The 2015 LSU AgCenter Rice Research Station Field Day was held on July 1. This was the 106th field day since the station was established in 1909. The number of participants on the field tours was up compared to recent years, and the tour provided an excellent overview of ongoing research at the station. Last month we discussed the weed control and rice breeding stops on the tour. This month we continue with the four additional stops.
Dr. Clayton Hollier, plant pathologist, discussed the questions to ask when making a decision on whether or not to use a rice fungicide to treat disease. These include: 1) What is the reaction of my varieties to the major diseases? 2) What diseases are present in my field? 3) Are conditions favorable for disease development? 4) Which fungicide should I use? 5) What will it cost? He also covered five reasons to use a fungicide: 1) increased yields, 2) increased milling, 3) better second crop, 4) reduced disease, and 5) peace of mind. But, he added, there are five reasons not to use a fungicide: 1) no disease, 2) too late, 3) poor yield potential of field, 4) variety is resistant, and 5) putting a fungicide out just in case without scouting the field. Also at this stop Dr. Jong Ham discussed his research to increase the rice plant’s genetic resistance to important diseases. Most of his work is on panicle blight and sheath blight diseases. He searches for molecular markers associated with disease resistance using cutting-edge bioinformatics and computation tools. He is also incorporating conventional crossing as well as induced mutation breeding techniques to develop higher levels of genetic resistance into lines that are agronomically adapted for production under Louisiana conditions.
Dr. Mike Stout and Ms. Lina Bernaola, graduate student, discussed insect pests at the next stop, including research on the rice water weevil, the most important early season insect pest of rice in Louisiana as well as the U.S. as a whole. Work in this project continues to better define optimal rates and application timings for the currently available insecticides for rice water weevil control. They are also evaluating insecticide combinations for more effective control of a broader range of rice insect pests. The project continues to investigate the impact of agronomic practices such as planting date, seeding rate and water management on the rice water weevil. One current goal of the Rice Insect Program is to characterize the resistance of widely grown rice varieties to insect pests, including the rice water weevil, stem borers and fall armyworms. This information will be used to make variety recommendations based on overall pest resistance. Ultimately, this may allow a reduction in the amount of pesticide needed to produce a high-yielding crop. In addition, the Rice Insect Program is attempting to develop rice varieties resistant to the rice water weevil. The project is evaluating a population derived from a cross between Cocodrie, which is susceptible to weevils, and Jefferson, which is moderately resistant to weevils, in an effort to develop a variety with improved resistance to the rice water weevil.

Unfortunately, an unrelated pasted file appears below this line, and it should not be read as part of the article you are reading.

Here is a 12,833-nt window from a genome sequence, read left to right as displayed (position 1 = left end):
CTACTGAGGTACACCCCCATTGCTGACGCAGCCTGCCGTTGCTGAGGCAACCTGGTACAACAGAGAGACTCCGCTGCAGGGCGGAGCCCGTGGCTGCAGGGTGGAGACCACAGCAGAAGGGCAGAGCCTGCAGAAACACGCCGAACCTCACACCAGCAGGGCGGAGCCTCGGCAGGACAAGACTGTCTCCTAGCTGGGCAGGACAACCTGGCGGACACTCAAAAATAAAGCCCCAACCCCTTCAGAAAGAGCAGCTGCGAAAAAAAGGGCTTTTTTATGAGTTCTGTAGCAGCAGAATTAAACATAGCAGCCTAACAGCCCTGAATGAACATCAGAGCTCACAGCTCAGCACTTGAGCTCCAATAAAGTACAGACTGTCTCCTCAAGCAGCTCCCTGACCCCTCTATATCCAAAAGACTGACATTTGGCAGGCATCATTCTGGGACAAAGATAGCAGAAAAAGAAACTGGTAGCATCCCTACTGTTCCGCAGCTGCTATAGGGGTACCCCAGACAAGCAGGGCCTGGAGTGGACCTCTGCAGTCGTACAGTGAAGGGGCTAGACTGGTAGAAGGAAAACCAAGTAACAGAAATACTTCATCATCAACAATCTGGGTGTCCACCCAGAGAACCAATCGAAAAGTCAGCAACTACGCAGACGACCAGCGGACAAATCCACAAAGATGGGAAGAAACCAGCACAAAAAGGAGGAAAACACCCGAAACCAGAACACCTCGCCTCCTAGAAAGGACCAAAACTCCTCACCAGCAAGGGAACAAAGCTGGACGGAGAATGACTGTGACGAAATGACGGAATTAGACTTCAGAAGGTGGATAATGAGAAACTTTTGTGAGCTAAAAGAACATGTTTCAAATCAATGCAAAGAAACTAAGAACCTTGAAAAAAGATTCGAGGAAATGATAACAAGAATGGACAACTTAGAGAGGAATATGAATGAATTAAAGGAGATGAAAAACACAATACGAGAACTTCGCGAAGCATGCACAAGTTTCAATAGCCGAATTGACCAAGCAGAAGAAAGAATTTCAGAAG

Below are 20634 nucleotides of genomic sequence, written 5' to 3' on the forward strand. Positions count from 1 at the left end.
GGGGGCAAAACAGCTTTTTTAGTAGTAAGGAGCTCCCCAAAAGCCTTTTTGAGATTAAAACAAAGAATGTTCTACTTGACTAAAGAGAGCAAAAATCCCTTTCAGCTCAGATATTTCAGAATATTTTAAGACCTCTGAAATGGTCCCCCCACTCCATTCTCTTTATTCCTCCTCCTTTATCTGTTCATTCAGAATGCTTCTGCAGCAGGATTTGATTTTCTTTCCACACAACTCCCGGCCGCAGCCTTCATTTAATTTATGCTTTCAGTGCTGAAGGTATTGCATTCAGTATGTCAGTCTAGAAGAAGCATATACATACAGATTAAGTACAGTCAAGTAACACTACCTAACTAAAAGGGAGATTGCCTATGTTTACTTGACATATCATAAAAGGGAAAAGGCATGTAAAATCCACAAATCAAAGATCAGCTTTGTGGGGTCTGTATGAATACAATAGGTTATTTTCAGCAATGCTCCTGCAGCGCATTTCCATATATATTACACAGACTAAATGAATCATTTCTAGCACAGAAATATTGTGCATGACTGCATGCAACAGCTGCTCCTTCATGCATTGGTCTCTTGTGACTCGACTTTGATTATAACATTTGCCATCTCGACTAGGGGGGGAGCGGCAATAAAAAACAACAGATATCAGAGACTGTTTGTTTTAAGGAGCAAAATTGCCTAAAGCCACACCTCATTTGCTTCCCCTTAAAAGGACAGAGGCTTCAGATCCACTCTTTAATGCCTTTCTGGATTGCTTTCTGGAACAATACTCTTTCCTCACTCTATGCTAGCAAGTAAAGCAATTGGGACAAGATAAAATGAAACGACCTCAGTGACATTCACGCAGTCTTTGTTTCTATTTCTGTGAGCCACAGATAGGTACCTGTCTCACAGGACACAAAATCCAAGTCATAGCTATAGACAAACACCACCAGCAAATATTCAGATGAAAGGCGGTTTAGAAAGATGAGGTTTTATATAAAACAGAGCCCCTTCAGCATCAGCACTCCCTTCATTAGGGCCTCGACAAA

At the next stop Dr. Jim Oard discussed the rice hybrid breeding program. Research goals of the Hybrid Rice Program at the Rice Research Station include: 1) development of and identifying male sterile lines (cytoplasmic A or environmental sensitive S), restorer (R), and maintainer (B) lines adapted to the southern U.S. environmental conditions; 2) identifying elite cross combinations through extensive test-crossing; and 3) exploring the feasibility of economical hybrid seed production. The program continues to make progress in all of these areas, and the program currently has several hybrid combinations that could be candidates for release. Dr. Herry Utomo also discussed his research with the use of genetic markers. This work is currently facilitating a number of crucial areas including breeding for high protein rice lines, new sources of herbicide resistance and superior grain quality.
On the final tour stop Dr. Dustin Harrell, LSU AgCenter rice specialist, and Dr. Jarrod Hardke, University of Arkansas rice specialist, discussed various aspects of rice agronomy. One of the main topics was how to most effectively apply nitrogen fertilizer in a year like 2015 when excessive rain keeps fields muddy. These conditions do not allow for applying nitrogen on a dry soil just prior to the permanent flood, which maximizes nitrogen use efficiency. The preferred order of preference based on soil conditions is 1) field is dry, 2) field is muddy and 3) field has standing water. Under situations 2 and 3 nitrogen rates, typically, will need to be increased to compensate for higher rates of loss of the applied fertilizer.
The 2016 Rice Research Station Field Day will be held on Wednesday, June 29. Mark your calendar and participate.
This project was partially supported by USDA National Institute of Food and Agriculture.
Permission granted August 15, 2015 by B. Leonards (LA Farm & Ranch) to republish article on www.lsuagcenter.com